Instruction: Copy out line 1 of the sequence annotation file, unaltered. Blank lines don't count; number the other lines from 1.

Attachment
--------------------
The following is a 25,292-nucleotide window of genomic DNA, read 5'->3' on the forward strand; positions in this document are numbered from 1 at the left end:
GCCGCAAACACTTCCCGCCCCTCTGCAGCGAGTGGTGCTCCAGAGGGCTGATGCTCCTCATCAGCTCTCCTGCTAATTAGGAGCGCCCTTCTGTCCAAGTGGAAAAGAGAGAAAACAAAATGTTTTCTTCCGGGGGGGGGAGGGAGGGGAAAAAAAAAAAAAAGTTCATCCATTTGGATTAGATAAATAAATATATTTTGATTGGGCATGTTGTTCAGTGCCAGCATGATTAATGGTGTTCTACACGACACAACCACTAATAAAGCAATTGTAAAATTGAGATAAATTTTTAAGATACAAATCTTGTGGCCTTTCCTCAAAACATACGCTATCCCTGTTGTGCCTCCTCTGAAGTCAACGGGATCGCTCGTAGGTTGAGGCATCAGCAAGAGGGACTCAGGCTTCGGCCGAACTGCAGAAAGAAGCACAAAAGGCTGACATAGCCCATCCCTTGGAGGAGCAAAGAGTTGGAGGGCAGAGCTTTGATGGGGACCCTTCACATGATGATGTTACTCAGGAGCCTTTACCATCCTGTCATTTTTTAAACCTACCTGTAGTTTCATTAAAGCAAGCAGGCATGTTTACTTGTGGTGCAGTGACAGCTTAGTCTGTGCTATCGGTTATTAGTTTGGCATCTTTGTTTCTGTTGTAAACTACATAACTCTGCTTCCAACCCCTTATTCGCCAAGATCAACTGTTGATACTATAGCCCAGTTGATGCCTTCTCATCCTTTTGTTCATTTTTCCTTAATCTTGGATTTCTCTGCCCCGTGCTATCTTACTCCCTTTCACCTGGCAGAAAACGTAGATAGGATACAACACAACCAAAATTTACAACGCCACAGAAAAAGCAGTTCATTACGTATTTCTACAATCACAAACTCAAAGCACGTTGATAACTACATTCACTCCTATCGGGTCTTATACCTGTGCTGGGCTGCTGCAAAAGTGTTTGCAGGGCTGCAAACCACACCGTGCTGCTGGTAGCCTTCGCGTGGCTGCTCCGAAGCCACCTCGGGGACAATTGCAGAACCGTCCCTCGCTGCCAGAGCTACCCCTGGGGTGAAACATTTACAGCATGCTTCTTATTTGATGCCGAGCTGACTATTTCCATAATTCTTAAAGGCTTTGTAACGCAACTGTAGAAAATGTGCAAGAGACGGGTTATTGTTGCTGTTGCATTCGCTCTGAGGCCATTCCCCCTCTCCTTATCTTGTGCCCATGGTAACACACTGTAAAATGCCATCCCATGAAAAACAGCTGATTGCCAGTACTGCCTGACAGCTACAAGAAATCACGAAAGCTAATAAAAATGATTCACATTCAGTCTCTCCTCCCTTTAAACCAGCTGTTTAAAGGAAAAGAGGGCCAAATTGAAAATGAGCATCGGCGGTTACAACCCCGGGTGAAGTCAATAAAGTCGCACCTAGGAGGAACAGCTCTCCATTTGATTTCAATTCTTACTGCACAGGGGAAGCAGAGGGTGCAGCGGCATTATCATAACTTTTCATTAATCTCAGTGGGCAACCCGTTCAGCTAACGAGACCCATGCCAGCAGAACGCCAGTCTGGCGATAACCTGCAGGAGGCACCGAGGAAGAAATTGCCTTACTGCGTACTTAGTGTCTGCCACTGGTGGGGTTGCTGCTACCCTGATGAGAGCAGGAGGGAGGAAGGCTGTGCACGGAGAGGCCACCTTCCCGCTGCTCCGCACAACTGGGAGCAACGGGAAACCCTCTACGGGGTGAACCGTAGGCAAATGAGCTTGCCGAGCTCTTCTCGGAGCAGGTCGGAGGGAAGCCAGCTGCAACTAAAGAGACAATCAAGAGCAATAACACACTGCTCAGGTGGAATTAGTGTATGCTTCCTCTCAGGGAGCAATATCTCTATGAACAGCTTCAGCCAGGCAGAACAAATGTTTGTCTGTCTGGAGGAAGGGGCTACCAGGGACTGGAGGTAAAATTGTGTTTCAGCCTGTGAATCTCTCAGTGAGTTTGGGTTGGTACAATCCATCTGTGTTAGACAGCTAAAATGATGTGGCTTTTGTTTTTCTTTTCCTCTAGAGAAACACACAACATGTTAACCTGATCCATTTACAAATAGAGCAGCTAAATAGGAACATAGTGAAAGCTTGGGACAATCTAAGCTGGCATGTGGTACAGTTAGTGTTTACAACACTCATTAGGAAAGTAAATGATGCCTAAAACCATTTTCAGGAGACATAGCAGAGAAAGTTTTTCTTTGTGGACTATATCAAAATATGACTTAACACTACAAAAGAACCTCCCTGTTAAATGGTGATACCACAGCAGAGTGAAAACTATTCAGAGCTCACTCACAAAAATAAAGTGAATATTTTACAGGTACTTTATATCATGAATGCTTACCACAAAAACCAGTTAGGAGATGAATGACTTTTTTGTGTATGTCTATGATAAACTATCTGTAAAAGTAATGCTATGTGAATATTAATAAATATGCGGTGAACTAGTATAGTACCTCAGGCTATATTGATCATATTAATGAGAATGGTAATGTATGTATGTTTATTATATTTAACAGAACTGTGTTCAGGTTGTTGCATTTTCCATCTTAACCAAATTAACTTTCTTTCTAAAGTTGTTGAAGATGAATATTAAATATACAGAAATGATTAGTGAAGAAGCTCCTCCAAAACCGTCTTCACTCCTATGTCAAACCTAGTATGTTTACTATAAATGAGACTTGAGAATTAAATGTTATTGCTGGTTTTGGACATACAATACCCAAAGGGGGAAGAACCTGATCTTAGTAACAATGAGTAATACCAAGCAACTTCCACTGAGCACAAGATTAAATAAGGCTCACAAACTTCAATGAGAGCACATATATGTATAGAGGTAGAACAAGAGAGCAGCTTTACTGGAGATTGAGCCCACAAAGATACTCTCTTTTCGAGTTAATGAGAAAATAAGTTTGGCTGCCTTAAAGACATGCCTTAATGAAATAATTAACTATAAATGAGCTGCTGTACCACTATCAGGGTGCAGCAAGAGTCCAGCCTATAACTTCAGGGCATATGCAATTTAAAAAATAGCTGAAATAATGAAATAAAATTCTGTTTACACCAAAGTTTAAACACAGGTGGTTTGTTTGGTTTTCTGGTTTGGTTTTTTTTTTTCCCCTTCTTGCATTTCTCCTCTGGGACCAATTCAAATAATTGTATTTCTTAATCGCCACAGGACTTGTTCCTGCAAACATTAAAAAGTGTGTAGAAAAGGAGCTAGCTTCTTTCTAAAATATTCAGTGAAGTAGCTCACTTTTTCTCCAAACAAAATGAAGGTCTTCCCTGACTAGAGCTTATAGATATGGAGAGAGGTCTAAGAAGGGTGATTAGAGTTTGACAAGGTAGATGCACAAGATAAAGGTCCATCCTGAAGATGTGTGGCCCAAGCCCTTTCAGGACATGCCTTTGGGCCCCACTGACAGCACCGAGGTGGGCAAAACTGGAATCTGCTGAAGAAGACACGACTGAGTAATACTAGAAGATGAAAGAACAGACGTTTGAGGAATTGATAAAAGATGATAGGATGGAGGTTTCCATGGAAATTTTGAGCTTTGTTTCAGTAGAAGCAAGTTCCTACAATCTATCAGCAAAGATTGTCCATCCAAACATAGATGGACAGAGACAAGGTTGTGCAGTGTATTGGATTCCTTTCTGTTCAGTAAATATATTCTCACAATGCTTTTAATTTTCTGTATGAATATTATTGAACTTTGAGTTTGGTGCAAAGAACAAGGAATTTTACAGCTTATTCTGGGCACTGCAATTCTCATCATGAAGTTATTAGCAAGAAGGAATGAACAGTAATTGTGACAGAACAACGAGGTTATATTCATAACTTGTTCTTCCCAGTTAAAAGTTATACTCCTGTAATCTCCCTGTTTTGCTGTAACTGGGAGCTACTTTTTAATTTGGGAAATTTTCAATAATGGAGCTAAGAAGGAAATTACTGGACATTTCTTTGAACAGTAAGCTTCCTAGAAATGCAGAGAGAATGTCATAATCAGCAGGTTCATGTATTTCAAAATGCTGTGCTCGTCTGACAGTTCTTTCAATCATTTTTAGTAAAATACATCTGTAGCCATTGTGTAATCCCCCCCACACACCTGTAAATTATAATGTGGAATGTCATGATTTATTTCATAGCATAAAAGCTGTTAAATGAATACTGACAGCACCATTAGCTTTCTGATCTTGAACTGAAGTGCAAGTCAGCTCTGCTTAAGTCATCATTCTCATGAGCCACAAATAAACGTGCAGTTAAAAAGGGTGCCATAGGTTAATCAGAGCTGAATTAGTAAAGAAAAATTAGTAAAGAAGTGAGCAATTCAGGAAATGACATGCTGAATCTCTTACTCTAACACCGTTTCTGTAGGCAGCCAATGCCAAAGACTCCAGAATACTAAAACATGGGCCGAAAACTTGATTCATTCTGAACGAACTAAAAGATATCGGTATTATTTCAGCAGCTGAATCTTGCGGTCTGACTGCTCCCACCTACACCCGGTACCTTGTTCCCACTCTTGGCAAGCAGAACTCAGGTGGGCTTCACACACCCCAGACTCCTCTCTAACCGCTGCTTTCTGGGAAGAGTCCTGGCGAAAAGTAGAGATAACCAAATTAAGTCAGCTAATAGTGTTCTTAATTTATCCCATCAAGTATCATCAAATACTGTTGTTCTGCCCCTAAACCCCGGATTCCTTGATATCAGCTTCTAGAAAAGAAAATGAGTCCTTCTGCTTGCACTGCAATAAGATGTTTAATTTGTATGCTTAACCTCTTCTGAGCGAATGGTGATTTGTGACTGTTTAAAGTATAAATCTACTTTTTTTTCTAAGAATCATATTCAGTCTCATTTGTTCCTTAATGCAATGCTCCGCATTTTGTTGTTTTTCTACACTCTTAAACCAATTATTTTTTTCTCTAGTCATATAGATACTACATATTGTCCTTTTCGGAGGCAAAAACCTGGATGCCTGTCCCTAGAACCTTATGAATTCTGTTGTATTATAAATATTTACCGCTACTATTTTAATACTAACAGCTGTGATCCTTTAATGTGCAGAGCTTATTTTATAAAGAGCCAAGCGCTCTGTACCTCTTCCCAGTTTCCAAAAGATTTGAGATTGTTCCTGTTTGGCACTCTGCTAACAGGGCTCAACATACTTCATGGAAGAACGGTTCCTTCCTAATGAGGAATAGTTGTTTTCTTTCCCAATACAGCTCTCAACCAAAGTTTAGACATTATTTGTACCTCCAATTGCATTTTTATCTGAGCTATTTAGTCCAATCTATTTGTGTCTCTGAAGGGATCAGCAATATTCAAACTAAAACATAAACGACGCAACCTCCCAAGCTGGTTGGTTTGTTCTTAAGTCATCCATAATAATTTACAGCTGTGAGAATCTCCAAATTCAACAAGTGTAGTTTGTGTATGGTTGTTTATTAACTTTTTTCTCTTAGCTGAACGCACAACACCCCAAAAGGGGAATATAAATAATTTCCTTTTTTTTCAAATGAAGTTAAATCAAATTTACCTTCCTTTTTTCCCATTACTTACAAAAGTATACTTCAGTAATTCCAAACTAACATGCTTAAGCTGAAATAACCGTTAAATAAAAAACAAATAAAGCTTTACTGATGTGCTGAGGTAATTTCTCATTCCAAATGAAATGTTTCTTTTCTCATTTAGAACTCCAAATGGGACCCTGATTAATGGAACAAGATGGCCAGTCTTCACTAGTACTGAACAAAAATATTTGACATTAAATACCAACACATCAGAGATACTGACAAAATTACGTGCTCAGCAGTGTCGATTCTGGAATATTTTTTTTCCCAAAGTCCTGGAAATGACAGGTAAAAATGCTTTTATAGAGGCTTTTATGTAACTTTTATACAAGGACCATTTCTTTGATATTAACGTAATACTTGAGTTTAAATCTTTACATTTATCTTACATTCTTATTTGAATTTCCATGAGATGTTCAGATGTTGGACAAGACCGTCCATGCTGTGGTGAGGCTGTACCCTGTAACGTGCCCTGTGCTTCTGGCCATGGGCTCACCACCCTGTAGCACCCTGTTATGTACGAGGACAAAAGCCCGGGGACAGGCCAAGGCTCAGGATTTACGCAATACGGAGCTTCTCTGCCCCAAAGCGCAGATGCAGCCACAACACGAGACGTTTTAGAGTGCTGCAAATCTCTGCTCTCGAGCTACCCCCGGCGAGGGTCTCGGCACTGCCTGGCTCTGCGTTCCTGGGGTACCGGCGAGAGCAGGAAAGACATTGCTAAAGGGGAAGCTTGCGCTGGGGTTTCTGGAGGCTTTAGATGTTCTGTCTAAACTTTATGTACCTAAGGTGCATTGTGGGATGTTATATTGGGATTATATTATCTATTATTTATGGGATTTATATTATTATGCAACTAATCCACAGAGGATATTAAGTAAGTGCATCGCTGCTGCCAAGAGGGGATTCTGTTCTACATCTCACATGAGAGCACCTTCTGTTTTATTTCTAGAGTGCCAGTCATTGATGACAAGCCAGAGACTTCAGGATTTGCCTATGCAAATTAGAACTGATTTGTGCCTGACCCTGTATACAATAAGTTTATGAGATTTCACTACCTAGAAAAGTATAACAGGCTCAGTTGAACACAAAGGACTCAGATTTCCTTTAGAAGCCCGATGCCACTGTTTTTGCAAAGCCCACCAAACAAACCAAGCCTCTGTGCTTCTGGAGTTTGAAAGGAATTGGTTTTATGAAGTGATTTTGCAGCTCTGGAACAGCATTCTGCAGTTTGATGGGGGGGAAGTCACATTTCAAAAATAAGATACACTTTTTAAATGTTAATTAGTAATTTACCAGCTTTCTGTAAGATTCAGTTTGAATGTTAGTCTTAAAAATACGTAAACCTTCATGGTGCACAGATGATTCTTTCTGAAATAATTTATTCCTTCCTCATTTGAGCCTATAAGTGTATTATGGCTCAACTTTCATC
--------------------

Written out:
The following is a 25,292-nucleotide window of genomic DNA, read 5'->3' on the forward strand; positions in this document are numbered from 1 at the left end: